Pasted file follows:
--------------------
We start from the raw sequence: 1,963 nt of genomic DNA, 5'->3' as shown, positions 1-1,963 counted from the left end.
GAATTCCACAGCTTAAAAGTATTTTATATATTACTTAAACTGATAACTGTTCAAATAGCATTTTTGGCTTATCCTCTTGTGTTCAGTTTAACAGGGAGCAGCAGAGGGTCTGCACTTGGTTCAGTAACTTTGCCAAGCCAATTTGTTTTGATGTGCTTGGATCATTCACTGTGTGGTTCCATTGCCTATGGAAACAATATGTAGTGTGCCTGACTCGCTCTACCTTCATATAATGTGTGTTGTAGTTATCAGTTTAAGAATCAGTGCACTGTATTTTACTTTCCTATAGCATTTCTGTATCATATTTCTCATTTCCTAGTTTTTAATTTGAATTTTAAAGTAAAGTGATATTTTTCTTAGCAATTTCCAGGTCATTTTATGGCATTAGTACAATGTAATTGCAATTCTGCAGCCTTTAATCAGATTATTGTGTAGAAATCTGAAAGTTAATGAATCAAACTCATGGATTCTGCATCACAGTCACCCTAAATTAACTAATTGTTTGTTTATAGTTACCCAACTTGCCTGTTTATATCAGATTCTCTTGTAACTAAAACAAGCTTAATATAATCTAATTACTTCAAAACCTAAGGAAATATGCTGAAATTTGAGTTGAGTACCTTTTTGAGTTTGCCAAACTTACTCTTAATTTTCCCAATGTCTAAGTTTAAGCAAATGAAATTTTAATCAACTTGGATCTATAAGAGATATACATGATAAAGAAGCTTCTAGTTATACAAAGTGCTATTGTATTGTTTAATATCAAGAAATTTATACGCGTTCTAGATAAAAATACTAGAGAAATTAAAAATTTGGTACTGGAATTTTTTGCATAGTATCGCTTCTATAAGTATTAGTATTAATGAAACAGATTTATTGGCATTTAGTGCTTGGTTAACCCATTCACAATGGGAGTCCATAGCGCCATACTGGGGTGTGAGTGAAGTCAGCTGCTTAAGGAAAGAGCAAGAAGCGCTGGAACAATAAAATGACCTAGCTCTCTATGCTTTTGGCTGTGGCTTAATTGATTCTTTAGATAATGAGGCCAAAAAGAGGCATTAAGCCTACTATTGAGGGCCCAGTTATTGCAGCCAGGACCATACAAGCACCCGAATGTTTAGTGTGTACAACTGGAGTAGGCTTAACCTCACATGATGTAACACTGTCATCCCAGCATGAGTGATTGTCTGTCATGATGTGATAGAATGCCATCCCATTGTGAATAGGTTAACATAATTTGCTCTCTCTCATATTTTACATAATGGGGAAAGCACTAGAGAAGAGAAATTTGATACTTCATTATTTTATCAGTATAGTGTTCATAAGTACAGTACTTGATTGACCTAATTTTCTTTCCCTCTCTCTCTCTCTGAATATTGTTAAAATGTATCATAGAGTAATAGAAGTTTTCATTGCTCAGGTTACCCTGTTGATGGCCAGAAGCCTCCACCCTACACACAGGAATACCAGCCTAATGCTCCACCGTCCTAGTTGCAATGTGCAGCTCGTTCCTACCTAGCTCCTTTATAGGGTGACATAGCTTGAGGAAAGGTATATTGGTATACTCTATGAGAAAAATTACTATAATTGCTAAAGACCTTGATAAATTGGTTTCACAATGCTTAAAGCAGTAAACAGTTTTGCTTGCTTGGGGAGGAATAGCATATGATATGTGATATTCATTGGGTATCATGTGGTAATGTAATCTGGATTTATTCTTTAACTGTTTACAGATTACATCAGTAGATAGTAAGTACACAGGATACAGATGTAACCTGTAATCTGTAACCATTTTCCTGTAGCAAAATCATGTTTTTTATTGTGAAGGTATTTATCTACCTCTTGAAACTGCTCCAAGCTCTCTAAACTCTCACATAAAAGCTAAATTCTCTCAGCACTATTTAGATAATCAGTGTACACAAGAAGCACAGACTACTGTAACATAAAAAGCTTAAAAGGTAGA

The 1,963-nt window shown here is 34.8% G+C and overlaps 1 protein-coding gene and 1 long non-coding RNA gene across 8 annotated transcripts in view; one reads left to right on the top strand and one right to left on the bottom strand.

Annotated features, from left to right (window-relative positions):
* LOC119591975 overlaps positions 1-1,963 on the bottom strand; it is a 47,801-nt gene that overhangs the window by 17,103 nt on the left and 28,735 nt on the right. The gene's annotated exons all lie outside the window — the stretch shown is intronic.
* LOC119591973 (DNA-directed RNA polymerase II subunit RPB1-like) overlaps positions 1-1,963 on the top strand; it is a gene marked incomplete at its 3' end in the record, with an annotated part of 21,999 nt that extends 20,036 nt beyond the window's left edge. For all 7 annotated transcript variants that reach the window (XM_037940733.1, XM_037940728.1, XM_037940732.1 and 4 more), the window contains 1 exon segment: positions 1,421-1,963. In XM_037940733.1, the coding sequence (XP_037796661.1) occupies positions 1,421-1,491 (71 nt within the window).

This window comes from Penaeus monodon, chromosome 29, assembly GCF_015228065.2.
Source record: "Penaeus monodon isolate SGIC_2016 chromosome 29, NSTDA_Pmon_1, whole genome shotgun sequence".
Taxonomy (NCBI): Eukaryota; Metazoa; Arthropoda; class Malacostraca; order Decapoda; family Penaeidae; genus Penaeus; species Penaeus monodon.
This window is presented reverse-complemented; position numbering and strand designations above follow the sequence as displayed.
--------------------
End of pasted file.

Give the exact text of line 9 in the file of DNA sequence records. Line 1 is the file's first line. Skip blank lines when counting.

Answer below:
Taxonomy (NCBI): Eukaryota; Metazoa; Arthropoda; class Malacostraca; order Decapoda; family Penaeidae; genus Penaeus; species Penaeus monodon.